Prop Power

Aircraft development was slow in the interwar years however it accelerated in the late 1930s. At the start of World War II the Royal Navy Fleet fighter was the venerable Fulmar, slow and carrying a crew of 2, it was limited in its manoeuverability. By the end of the War the Navy was operating significantly faster and more capable craft, such as the Spitfire-derived Seafire and the new Hawker Sea Fury, which turned out to be the ultimate piston engined fighter. The Swordfish saw the start of hostilities as an obsolete airframe, yet managed to fill an absolutely essential gap and became part of the machine that won the vital Battle of the Atlantic. It was the only aeroplane available that could operate from small and thus available decks in support of the many convoys that brought the war supplies so vitally needed in Europe.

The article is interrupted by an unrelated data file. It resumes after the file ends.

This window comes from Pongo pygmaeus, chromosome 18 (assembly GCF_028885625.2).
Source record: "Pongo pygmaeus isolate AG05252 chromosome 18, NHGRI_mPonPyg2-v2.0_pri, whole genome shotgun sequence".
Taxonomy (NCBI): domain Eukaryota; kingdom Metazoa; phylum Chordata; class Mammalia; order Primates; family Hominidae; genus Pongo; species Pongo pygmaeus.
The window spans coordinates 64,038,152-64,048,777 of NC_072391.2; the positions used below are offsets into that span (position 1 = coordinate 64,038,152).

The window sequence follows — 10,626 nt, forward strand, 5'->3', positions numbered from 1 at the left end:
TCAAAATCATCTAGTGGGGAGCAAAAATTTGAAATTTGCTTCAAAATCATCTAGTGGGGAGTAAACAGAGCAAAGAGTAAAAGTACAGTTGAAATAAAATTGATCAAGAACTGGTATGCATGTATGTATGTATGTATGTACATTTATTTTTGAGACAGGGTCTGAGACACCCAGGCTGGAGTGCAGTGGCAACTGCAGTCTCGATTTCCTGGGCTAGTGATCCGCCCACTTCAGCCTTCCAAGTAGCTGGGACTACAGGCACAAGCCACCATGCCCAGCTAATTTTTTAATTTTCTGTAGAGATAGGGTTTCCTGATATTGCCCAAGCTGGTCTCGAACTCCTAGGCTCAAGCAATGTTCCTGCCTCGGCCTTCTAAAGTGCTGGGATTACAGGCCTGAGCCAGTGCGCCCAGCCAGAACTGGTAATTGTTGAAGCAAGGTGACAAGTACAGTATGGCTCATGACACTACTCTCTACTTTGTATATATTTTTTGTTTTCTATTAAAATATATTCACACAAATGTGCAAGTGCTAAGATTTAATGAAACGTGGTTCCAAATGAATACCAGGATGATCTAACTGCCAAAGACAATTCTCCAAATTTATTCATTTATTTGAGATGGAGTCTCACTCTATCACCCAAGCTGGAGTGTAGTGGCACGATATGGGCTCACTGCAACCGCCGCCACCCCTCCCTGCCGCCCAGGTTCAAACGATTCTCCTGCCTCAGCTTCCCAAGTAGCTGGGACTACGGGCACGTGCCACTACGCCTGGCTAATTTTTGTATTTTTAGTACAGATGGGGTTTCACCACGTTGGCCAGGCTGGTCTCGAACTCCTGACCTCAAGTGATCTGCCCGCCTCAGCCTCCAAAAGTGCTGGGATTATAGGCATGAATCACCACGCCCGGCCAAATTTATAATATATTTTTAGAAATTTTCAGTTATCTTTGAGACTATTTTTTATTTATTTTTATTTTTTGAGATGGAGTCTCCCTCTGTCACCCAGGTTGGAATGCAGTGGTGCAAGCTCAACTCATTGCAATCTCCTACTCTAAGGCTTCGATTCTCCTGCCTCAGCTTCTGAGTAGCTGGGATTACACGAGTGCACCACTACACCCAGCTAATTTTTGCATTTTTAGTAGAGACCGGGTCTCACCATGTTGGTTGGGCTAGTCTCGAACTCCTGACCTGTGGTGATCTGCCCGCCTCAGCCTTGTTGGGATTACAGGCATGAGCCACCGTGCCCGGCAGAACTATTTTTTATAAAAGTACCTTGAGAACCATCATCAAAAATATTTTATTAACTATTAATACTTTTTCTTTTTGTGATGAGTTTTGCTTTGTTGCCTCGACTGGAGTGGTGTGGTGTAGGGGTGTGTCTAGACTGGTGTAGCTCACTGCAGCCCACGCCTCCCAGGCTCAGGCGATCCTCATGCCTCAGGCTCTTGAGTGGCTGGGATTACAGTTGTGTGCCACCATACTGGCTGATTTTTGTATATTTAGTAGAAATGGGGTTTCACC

The Swordfish

The Swordfish was one of the most successful aircraft in the history of naval air warfare owing to its versatility and manoeuvrability

read more


One of the most significant Fleet Air Arm training aircraft of the 1940 and 50s, the T.6 Texan is used as a training aircraft by the pilots of the Royal Navy Historic Flight read more

Douglas AD4 Skyraider

The Douglas Skyraider filled an important gap in British Naval Aviation and occupied a unique position in the Royal Navy because of her ability to carry nearly a ton of powerful radar equipment, complete with pilot and two radar operators. read more

Sea Fury

One of the fastest single piston-engined production aircraft ever built, the Sea Fury was the last propeller driven fighter to serve in the Royal Navy.

read more